Johnson's Paddington takeover (he and Tamsin have offices down the road, and their menswear store on nearby William Street) echoes the latest retail trend towards high-street precincts over shopping centres. In Melbourne, vacancy rates on high streets have shrunk - Chapel Street had an empty rate of 18.7 per cent in 2021 that's now down to 10.7 per cent, while the CBD's vacancy rate has risen by 1.7 per cent. In Sydney, landmark buildings along Oxford Street, challenged by the 2014 advent of lockout laws, will undergo a $200 million renovation to be completed by 2024, adding 2300 square metres of retail to the once-thriving strip.
"For us, bricks and mortar is essential," says Johnson, who also has showrooms in the Sydney CBD, Melbourne, New York and London. "It's about experience. Our customers want to come in, get their wardrobe sorted and move on. A lot of our customers won't have ever bought anything online - this is their preference." He says he is a "merchant at heart" and sees online retail as purely transactional. "Online retailers are great, and very efficient, but there's not a lot of connection. Our role is to listen to customers and figure out what they want and need in life. Doing that online is very hard. In fact, I would go so far as to say it is impossible."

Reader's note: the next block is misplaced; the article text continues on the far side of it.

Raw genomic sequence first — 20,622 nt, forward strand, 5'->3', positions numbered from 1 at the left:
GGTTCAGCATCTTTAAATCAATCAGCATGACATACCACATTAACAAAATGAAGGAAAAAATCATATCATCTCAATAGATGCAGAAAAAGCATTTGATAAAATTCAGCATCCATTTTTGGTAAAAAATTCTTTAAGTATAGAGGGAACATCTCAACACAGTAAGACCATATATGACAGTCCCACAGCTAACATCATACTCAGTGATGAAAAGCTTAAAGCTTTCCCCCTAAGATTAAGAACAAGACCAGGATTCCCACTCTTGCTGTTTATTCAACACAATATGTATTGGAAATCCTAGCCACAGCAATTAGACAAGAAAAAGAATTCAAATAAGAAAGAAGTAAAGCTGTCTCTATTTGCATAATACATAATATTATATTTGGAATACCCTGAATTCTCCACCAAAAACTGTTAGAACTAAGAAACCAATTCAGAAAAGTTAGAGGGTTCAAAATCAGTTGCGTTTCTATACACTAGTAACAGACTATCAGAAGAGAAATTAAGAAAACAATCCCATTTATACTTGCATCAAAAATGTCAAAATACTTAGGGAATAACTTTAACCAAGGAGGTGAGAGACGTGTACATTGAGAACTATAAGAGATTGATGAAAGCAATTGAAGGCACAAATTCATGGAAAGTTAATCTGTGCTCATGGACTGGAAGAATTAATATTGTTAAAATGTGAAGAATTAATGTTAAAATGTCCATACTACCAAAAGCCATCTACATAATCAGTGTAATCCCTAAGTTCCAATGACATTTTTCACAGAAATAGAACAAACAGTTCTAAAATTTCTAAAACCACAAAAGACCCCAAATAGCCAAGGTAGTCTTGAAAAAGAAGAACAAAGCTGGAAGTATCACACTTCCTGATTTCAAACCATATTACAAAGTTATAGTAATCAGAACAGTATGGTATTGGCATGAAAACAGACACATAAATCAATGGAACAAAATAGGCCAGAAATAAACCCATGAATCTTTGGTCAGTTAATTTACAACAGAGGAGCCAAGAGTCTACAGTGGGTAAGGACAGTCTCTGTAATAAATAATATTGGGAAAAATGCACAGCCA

Shannon Thomas is busy when I arrive at Deirdre, The Sydney womenswear boutique she opened in 2010. "That looks great on you," she tells a customer. "But if you're not feeling it, I have a few other ideas." The customer has to leave, but it's no problem. "T'll bring them to the Bondi store this afternoon. I know that's closer for you."
Thomas' store is a slim bolthole on South Dowling Street, just off bustling Oxford Street. Here, she stocks party dresses by cult Polish designer Magda Butrym, US label Area, Alex Perry and Christopher Esber, among others.
What it lacks in space it makes up for with big evening-wear energy. If you are in the market for a neon-green minidress or a pair of feather-hemmed pants, you're in the right place. "I loved fashion and I thought nobody had the cool things," says Thomas, who opened the store when she was 23, working nights at Justin Hemmes' Ivy nightclub to make ends meet. "Every store had the same clothes, everyone did the same [inventory] buy." She recalls going to another store at the time and seeing six sales assistants behind the counter, all wearing variations of the same Sass & Bide dress. "I wanted Rodarte. I wanted Kit Willow, but the stuff she wasn't selling at the department stores. I wanted Kym Ellery. I had Aje before they had other stockists."